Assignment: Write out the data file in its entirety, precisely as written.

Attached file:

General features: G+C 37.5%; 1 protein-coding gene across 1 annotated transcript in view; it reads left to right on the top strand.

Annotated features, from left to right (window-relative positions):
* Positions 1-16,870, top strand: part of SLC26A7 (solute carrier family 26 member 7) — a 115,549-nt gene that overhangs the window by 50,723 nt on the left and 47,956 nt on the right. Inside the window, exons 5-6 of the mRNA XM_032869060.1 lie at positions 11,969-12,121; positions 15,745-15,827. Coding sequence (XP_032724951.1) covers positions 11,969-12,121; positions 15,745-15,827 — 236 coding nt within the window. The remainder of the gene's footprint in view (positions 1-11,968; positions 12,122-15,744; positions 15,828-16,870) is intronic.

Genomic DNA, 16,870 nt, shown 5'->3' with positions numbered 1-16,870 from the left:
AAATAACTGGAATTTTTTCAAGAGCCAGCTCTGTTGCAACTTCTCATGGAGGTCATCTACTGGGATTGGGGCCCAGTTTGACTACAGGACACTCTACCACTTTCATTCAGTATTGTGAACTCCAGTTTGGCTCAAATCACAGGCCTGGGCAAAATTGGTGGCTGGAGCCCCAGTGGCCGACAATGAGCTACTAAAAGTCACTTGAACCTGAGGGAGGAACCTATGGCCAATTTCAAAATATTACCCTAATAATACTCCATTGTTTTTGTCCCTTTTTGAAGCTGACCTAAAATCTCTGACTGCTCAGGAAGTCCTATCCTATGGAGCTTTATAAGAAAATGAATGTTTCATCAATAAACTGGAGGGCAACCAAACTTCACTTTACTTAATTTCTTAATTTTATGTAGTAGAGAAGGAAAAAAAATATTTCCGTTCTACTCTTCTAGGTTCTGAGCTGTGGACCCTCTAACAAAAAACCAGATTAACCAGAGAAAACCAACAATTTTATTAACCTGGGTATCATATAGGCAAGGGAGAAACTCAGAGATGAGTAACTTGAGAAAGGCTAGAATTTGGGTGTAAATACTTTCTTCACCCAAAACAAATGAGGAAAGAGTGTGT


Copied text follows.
General features: G+C 37.5%; 1 protein-coding gene across 1 annotated transcript in view; it reads left to right on the top strand.

Annotated features, from left to right (window-relative positions):
* Positions 1-16,870, top strand: part of SLC26A7 (solute carrier family 26 member 7) — a 115,549-nt gene that overhangs the window by 50,723 nt on the left and 47,956 nt on the right. Inside the window, exons 5-6 of the mRNA XM_032869060.1 lie at positions 11,969-12,121; positions 15,745-15,827. Coding sequence (XP_032724951.1) covers positions 11,969-12,121; positions 15,745-15,827 — 236 coding nt within the window. The remainder of the gene's footprint in view (positions 1-11,968; positions 12,122-15,744; positions 15,828-16,870) is intronic.

Genomic DNA, 16,870 nt, shown 5'->3' with positions numbered 1-16,870 from the left:
AAATAACTGGAATTTTTTCAAGAGCCAGCTCTGTTGCAACTTCTCATGGAGGTCATCTACTGGGATTGGGGCCCAGTTTGACTACAGGACACTCTACCACTTTCATTCAGTATTGTGAACTCCAGTTTGGCTCAAATCACAGGCCTGGGCAAAATTGGTGGCTGGAGCCCCAGTGGCCGACAATGAGCTACTAAAAGTCACTTGAACCTGAGGGAGGAACCTATGGCCAATTTCAAAATATTACCCTAATAATACTCCATTGTTTTTGTCCCTTTTTGAAGCTGACCTAAAATCTCTGACTGCTCAGGAAGTCCTATCCTATGGAGCTTTATAAGAAAATGAATGTTTCATCAATAAACTGGAGGGCAACCAAACTTCACTTTACTTAATTTCTTAATTTTATGTAGTAGAGAAGGAAAAAAAATATTTCCGTTCTACTCTTCTAGGTTCTGAGCTGTGGACCCTCTAACAAAAAACCAGATTAACCAGAGAAAACCAACAATTTTATTAACCTGGGTATCATATAGGCAAGGGAGAAACTCAGAGATGAGTAACTTGAGAAAGGCTAGAATTTGGGTGTAAATACTTTCTTCACCCAAAACAAATGAGGAAAGAGTGTGT